Shared strings is basically a space saving mechanism. As for your questions:
A1. You can't manually create shared strings using the Excel user interface. That's because Excel by default always store any text as a shared string.
A2. As mentioned it's a space saving mechanism. Excel 2007/2010/2013 uses the Open XML format, which is basically a bunch of XML files zipped together. It might also be for ease of referencing. You just have to refer to an index, just like you refer to an index of an array of strings. (But XML is inherently verbose, so I suspect it's for space saving purposes).
Let's say you have the text "This is a very long string" in cell A1 of sheet "FirstSheet". Let's say you also have the same text in cell B7 of sheet "SecondSheet". Excel stores "This is a very long text" in the shared strings table as one entry, say index 5. In "FirstSheet" cell A1, the Open XML SDK class Cell will contain just "5" as the CellValue. In "SecondSheet" cell B7, the SDK class Cell will also contain "5".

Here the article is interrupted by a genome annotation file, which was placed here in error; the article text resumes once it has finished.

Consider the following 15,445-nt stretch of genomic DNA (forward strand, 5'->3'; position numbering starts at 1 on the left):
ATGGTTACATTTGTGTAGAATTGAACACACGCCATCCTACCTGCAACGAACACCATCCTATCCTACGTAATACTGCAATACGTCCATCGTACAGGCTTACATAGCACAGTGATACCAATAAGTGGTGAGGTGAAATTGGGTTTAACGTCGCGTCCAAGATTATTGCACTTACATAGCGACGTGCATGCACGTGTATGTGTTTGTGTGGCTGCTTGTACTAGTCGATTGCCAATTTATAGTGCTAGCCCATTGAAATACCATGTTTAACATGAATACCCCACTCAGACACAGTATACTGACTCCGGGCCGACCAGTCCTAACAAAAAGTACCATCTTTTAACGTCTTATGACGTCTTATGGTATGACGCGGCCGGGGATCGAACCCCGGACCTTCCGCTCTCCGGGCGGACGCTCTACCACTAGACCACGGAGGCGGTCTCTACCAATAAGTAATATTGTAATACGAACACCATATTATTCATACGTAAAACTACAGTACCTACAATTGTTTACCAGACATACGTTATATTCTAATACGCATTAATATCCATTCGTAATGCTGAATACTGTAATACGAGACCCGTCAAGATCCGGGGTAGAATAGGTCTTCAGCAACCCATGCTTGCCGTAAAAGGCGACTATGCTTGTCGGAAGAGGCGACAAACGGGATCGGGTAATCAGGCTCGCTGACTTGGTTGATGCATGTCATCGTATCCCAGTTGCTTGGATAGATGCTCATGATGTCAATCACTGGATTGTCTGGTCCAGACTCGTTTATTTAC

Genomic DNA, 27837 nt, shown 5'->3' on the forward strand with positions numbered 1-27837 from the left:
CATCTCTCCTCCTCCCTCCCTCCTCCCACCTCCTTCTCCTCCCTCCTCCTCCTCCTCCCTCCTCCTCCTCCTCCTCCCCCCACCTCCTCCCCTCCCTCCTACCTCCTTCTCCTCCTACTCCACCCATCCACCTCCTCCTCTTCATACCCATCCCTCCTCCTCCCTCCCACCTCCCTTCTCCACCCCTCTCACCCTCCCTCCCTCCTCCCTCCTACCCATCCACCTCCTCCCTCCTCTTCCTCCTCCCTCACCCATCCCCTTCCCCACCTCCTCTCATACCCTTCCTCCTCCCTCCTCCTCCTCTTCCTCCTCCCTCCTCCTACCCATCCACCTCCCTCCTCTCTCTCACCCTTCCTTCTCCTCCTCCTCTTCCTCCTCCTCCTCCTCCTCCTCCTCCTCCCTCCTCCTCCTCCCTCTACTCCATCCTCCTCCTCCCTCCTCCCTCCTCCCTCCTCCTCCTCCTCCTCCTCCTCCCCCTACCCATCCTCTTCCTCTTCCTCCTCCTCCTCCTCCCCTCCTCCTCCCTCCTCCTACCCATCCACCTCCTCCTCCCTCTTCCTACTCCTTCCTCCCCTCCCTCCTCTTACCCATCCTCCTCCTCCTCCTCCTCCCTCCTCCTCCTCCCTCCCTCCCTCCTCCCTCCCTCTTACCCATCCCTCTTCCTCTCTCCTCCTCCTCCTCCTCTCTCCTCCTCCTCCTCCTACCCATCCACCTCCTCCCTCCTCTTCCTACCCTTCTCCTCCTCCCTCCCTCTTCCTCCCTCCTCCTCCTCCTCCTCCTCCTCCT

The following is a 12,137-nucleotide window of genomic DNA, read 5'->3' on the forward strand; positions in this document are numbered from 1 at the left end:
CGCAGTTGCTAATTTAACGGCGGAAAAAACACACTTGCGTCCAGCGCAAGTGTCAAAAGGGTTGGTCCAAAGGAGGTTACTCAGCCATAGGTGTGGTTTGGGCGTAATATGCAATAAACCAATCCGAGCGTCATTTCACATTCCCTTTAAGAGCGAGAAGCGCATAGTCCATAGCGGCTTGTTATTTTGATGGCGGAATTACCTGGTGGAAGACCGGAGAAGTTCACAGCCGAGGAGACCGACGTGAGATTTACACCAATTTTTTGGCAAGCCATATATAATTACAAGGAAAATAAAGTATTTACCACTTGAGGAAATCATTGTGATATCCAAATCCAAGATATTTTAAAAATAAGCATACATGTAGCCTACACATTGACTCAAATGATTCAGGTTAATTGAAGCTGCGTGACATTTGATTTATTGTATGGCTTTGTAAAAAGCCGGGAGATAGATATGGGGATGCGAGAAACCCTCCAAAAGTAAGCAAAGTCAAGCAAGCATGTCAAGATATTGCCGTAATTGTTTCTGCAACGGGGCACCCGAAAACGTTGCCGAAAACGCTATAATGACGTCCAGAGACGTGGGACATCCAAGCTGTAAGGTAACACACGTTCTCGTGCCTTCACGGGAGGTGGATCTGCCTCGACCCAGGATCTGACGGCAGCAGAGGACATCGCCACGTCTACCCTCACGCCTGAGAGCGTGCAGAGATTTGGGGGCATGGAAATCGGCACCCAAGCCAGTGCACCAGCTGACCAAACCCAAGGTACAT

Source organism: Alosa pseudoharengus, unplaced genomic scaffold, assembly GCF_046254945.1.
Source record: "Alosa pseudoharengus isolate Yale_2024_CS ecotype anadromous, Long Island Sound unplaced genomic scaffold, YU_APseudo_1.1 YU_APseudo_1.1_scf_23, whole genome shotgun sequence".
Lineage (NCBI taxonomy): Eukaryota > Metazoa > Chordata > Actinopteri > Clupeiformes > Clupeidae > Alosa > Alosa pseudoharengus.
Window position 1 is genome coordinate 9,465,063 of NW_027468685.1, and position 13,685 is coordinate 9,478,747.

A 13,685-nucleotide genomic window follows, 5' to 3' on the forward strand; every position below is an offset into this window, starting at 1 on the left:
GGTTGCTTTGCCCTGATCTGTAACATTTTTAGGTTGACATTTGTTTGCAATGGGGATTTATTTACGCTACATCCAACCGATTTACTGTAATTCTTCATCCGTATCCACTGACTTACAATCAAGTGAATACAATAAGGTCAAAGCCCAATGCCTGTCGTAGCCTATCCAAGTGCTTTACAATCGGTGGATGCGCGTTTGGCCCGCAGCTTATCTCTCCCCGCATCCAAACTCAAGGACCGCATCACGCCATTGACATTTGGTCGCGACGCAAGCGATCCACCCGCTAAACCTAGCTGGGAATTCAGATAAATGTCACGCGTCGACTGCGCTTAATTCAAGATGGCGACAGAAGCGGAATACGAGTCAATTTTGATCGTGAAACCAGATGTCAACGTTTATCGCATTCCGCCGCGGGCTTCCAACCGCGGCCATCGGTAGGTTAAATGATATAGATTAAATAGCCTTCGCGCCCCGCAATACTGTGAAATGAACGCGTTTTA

Basically, the CellValue only holds the index to the shared string table. This is how you save space. The assumption is that text is duplicated within the worksheet as well as across different worksheets.
A3. Go for shared strings if you understand how to make it work. If not, just set the actual text in the Cell class for CellValue (Cell.DataType as CellValues.String instead of CellValues.SharedString).